Documentation in the case of recreational vessels is optional, and owners can choose to receive the federal USCG documentation and/or complete their vessel registration with state authorities. Some states honor federal documentation without requiring state registration while others require it regardless. You should check your local regulations in detail. The following section will provide some points on the benefits of federal documentation. The one-time fee for documentation can range from $50 to $200 depending on the endorsements required and are valid for one year after which they can be renewed.
After documentation and/or registration are completed, proper placards must be added to the vessel to act as primary identifiers. The vessel must meet all other USCG safety requirements prior to traversing the water. These regulations and the overall plan of management will be covered in the following sections.
There are a couple of potential financial benefits to federally documenting your boat, the first being tax savings. Some states designate a preferred tax status for documented vessels; check with your local regulations to see if your state allows this. Another important consideration involves bank loans. If you will be financing a documented vessel, it will allow the bank to record a “First Preferred Ships Mortgage” and they will supply the National Vessel Documentation Center with proof showing a Satisfaction of Mortgage. This may make it easier to secure the loan and provide important documentation on the matter.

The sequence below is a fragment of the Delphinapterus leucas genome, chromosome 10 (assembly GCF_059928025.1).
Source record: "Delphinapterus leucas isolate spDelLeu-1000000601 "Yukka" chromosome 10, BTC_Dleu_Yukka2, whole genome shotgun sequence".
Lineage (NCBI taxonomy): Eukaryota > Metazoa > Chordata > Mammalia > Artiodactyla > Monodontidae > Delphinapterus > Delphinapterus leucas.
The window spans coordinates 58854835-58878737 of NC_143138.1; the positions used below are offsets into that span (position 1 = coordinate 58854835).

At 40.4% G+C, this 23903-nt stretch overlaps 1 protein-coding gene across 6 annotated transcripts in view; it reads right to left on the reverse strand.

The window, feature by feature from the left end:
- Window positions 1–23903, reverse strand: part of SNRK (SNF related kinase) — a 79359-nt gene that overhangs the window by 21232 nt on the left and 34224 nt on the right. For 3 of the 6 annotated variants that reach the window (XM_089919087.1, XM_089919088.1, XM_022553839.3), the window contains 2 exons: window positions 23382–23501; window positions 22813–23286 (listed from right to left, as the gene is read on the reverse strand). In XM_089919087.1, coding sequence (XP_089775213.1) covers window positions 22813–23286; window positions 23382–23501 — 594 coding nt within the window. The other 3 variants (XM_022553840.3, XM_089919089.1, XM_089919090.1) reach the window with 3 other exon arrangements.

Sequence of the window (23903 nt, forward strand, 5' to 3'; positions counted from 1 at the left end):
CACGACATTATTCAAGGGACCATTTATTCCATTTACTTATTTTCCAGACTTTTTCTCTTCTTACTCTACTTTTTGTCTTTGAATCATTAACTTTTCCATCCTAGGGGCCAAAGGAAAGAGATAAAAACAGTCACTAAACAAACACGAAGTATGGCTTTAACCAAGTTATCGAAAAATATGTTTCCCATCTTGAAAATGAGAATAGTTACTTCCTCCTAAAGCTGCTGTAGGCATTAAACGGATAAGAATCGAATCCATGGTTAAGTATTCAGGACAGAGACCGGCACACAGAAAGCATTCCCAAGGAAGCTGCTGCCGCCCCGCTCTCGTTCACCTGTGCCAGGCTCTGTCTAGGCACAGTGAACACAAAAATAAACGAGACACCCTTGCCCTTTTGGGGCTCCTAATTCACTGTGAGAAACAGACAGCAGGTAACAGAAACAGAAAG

One other practical benefit of USCG documentation is the facilitation of ocean travel to foreign territories. If you plan to visit other locations outside the U.S. states and territories with your vessel, having the federal documentation can assist your clearance with foreign governments. Having federal paperwork with you can go a long way in proving the status of your boat and compliance with U.S. regulations. In many cases, individual states allow boats from other states to “visit” their waters for a certain period (in some cases 60 days) without any additional registration. It is important to consult the local regulations for any planned location of travel to ensure that you are in compliance, both international and domestic.
The requirements for USCG documentation (46 CFR 67) clearly outline what is necessary to keep a vessel current and in compliance. The National Vessel Documentation Center (NVDC) coordinates these applications and activities. These are the major requirements with respect to the vessel and owner:
These are the important requirements with respect to the documentation itself. It is the responsibility of the vessel owner to ensure that the proper paperwork is kept up to date and maintained on the boat at all times.
In addition to the documentation requirements, the USCG also maintains specific requirements for safety and for labeling and placard placement on vessels, among others. The safety and labeling requirements are important necessities to having a boat that is ready to enter the water. These requirements are covered in the following sections.